A character finds a contradiction.
It’s always satisfying to see this and know you’ve found the contradiction.

Graphically, Danganronpa 2 mainly shines through his varied character designs. Much like the first game, each student has a unique aesthetic and color palette that often brings elements of their ultimate talents. Plus, the range of expression the characters have is impressive, and throughout the story and essays you’ll see them range from fun expressions and poses to some that make them look completely deranged. The island’s settings are also uniquely designed with various quirks and kitsch in the background, contributing to a grim and surreal atmosphere but also at times calm or fun. It’s also a nice touch that the game has a “pop-up book” feel as you enter each area, and you can watch the scene and the characters assemble in front of you.

Danganronpa 2 the sound design matches or even exceeds its graphic merits. The soundtrack features a variety of electronic melodies that range from relaxing – evoking the island lifestyle – to menacing and menacing. Additionally, musical signals can change abruptly, depending on how quickly the tone of a given scene can change. Your mind comes to recognize that hearing songs like “Distrust” or “Tropical Despair” start playing means that something, usually bad, is going to happen to our characters. Themes like “Ms. Monomi’s Practice Lesson” are extremely catchy. Additionally, as befits a game based on verbal debate, the VA of the game is also amazing. I used the English voice option and loved how the actors augmented the overall character designs. You can tell they had fun with these roles, distinguishing between over-the-top anime and crime drama. While not all lines are dubbed, the test sequences have full voiceovers and feel like a group of people arguing, supplemented by random, irrelevant lines.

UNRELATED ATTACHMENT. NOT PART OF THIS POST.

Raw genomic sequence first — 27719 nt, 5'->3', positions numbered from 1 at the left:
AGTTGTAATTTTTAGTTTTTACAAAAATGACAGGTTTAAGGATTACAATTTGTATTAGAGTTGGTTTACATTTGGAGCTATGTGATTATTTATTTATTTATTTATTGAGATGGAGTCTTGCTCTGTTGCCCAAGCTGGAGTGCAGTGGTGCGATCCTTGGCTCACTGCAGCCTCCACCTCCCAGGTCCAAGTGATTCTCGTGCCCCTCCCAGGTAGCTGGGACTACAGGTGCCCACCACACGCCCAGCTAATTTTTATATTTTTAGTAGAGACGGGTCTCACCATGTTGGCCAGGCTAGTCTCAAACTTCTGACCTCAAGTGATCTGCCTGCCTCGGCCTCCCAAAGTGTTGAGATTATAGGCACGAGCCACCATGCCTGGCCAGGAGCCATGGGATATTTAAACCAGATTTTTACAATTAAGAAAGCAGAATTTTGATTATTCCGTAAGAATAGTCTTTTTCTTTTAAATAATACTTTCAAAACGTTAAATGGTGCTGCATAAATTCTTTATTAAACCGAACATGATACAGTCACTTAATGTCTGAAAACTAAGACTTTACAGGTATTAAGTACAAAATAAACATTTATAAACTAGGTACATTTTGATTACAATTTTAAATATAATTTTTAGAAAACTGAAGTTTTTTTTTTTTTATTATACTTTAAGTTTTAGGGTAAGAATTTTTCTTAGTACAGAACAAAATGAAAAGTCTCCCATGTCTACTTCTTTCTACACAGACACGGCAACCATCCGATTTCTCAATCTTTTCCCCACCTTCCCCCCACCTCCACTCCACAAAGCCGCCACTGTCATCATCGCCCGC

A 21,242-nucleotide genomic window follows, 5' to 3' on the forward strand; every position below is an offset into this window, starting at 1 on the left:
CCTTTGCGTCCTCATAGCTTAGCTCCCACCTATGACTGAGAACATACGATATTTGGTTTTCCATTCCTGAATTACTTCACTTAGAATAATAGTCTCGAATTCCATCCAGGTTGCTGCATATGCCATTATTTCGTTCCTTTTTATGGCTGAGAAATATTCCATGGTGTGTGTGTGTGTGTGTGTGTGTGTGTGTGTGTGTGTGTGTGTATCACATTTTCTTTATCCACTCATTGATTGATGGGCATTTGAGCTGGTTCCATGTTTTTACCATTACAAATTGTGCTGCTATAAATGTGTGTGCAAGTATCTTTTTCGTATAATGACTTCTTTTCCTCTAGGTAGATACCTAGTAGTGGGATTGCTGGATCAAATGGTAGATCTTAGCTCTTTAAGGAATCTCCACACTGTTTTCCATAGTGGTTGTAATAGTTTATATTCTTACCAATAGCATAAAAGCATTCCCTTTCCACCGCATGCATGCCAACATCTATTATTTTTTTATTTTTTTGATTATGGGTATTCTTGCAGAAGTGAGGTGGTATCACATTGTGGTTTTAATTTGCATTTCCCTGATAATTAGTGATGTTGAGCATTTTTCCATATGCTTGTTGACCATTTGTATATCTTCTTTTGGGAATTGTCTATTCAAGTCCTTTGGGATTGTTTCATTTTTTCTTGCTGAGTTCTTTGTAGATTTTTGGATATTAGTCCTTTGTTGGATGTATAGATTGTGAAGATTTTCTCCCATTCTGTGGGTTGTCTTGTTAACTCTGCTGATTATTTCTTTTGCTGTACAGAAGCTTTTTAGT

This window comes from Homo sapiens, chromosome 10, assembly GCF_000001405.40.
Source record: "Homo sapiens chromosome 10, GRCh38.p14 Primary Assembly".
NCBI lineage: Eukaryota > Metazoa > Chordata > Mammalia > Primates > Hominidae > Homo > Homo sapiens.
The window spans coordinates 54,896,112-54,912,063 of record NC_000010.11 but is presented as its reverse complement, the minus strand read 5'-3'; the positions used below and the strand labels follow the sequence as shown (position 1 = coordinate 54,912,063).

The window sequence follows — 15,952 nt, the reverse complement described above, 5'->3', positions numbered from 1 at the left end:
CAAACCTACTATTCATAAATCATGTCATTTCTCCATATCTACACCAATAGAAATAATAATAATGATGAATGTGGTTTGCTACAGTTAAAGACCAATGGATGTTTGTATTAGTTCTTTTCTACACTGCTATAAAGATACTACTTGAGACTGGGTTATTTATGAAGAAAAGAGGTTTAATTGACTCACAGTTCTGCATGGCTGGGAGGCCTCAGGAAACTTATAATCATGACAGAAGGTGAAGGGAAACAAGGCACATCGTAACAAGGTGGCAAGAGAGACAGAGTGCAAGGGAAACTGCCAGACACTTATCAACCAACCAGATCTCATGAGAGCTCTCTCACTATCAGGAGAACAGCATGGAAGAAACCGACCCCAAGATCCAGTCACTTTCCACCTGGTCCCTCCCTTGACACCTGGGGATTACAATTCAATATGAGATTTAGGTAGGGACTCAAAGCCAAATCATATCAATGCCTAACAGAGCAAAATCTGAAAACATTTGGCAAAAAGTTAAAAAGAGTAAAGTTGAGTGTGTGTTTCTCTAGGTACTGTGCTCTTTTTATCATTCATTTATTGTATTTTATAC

A character walks through Jabberwock Park.
Running can be a chore at times, but luckily there is the possibility of fast travel half the time.

As previously reported, although the anniversary release of Danganronpa 2 doesn’t add much to longtime fans, the base game remains a solid sequel to the original, and if you enjoyed the first you should take a look at the second. It carries on a tradition of strong and creative character designs, music, voice acting, and deductive play, as well as a twisted, suspenseful story filled with quirky humor and high stakes. There are a few small cracks in the gameplay where a bit of boredom can sneak in, but those moments are more than made up for by the overall quality of the game. Just like the first game, you’ll probably remember some of the characters and twists from the plot long after playing it and you will find yourself humming the music as well.